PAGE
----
Additionally in times of huge world market price swings, the tax could be callibrated to be reduced in those times to cusion the economic impact of such spikes.
    Or we could just go totally free market, let huge money interests buy off the government, have them drag us into resource wars, plunder the earth, all the while milking us dry for their profits. Oh wait! That’s what we are doing right now!

  • avatar
    taxman100

    I would tax all imported oil, and open up the majority of federal and offshore lands to energy exploration and production. The tax would be used to pay for the Iraq war.

    I would also encourage the production of nuclear and wind energy by making the regulation of such reasonable.

    Of course, the environmentalists really don’t want energy independence – they want to change our lifestyle to fit their ideals of them telling you how to live.

  • avatar
    ttacgreg

    Mr, taxman100 sir,
    How does your ideas move our country, and humanity towards renewable energy sources? Do you value long range and historical perpsectives? Truely sustainable industrialization ultimately needs to be enviromentally and biologically benign as possible, and renewable.
    If fossil fuels were indeed unlimited, just how much CO2 can the atmophere take?
    Please describe how you would deal with nuclear wastes, as well as the sites upon which nuclear plants are built? And what about the weapon material plutonium they produce? Don’t tell me they can be accounted for, humans are imperfect. Our airforce’s accidentally shipping missle warheads across the land on a B-52, or off to Taiwan pretty much settles that arguement I sincerly desire that humans survive for many more millenia. Ain’t gonna happen in the face of blind grasping greed and attachment to material things.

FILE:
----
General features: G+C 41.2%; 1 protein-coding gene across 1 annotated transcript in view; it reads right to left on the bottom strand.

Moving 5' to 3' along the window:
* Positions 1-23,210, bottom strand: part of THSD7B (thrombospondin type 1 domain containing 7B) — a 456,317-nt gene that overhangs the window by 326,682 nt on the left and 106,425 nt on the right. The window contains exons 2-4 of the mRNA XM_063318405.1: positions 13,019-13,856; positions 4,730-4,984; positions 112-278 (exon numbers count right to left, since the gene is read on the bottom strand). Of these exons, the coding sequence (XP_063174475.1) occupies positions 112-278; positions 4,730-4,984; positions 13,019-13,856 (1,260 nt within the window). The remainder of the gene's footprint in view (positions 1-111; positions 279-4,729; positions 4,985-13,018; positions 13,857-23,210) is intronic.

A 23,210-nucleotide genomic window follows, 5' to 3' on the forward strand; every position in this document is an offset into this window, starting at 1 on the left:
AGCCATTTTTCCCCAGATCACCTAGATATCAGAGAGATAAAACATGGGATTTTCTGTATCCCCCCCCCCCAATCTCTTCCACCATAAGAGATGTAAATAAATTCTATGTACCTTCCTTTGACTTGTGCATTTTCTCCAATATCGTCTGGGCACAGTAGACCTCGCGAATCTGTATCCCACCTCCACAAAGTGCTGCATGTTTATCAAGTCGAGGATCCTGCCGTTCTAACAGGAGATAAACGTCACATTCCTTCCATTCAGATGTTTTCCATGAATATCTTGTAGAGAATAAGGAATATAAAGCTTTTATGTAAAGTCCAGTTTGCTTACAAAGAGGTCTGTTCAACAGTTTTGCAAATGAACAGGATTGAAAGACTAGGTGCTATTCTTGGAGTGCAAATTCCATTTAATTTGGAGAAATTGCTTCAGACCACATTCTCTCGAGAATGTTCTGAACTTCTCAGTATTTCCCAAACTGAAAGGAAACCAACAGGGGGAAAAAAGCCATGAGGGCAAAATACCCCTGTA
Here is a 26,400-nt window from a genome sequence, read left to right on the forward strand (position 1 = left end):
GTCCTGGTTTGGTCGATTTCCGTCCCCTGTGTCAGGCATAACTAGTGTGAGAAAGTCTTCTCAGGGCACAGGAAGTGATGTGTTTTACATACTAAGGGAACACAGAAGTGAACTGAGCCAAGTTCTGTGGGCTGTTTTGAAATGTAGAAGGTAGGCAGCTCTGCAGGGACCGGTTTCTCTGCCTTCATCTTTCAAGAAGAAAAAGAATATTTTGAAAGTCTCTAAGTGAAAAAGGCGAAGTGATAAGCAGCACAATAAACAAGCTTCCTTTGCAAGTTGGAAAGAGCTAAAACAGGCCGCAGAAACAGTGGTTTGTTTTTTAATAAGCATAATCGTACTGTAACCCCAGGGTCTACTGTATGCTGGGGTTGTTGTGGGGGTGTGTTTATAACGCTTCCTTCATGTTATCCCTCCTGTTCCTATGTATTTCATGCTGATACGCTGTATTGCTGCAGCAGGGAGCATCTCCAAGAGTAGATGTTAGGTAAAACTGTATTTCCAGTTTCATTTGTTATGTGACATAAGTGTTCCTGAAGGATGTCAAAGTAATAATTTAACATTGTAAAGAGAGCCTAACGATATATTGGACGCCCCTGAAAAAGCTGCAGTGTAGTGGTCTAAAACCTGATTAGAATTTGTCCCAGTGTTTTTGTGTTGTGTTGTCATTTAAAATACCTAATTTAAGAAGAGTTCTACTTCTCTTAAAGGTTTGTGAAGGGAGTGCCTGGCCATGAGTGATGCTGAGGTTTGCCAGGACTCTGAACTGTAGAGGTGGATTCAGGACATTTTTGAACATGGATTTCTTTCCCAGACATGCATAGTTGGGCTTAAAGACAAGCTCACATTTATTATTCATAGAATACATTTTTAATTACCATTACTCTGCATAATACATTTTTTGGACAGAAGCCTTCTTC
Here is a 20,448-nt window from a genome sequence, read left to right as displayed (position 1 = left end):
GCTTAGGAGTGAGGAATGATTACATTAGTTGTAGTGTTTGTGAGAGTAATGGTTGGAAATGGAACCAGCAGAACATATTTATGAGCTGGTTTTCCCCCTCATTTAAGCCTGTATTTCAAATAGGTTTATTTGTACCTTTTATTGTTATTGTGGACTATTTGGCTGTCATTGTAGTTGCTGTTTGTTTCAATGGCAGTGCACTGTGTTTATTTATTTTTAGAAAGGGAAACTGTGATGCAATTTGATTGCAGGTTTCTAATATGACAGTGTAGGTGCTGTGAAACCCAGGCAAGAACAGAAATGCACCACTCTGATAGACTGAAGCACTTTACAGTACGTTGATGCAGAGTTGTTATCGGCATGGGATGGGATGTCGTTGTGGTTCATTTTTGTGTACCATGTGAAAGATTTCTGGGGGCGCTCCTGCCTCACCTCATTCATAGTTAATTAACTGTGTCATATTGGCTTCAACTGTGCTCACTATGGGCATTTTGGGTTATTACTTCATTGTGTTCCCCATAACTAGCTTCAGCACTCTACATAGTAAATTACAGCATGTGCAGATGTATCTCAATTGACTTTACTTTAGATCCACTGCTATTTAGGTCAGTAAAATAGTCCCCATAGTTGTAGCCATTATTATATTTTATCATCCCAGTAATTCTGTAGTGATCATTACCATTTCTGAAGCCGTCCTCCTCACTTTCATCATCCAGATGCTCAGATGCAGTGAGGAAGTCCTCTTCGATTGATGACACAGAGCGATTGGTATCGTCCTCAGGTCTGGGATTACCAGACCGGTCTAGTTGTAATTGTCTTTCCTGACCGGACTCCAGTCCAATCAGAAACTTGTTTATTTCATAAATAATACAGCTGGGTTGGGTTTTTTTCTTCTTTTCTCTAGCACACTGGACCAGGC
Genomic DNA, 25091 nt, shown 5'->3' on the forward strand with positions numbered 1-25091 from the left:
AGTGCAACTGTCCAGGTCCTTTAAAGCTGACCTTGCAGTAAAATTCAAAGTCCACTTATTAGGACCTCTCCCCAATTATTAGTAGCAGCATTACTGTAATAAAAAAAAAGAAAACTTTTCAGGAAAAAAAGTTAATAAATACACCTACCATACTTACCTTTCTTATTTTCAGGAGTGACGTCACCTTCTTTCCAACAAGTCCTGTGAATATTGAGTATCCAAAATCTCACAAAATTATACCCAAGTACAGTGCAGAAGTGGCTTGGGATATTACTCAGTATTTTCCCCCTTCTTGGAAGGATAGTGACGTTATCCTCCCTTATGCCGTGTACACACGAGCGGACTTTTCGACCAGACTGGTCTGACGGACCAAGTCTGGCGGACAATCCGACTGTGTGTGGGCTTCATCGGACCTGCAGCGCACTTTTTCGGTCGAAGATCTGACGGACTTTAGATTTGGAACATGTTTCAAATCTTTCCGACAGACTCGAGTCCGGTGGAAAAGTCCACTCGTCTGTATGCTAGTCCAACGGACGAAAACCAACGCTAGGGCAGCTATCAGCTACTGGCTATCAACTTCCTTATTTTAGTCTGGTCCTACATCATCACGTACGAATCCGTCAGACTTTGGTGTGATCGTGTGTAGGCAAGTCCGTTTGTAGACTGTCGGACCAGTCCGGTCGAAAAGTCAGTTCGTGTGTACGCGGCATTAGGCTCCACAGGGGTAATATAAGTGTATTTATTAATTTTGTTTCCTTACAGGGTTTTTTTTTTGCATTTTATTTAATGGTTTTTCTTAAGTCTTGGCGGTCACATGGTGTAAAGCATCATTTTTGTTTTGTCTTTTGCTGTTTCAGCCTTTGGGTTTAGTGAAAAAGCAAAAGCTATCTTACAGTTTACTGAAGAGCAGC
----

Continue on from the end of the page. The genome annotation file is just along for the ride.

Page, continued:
And sir, I genuinely do want the USA to be independent of foreign energy sources. We would not need to spend our wealth on a monster military and over 170 military bases around the world. Think about what we could do with that money!

  • avatar
    rtz

    I was out cruising all weekend. Way less traffic and there’s not 75 police cars out and about anymore!

  • avatar
    geeber

    ttacgreg: In fact, if I were king, I would apply an ever increasing light to moderate tax on all non renewable energy resources, and use the money to facilitate transiton to renewables. The steady, predictable economic changes this would impose would be something that could be dealt with more successfully than allowing “free market” swings deliver sudden, painful blows to the economy.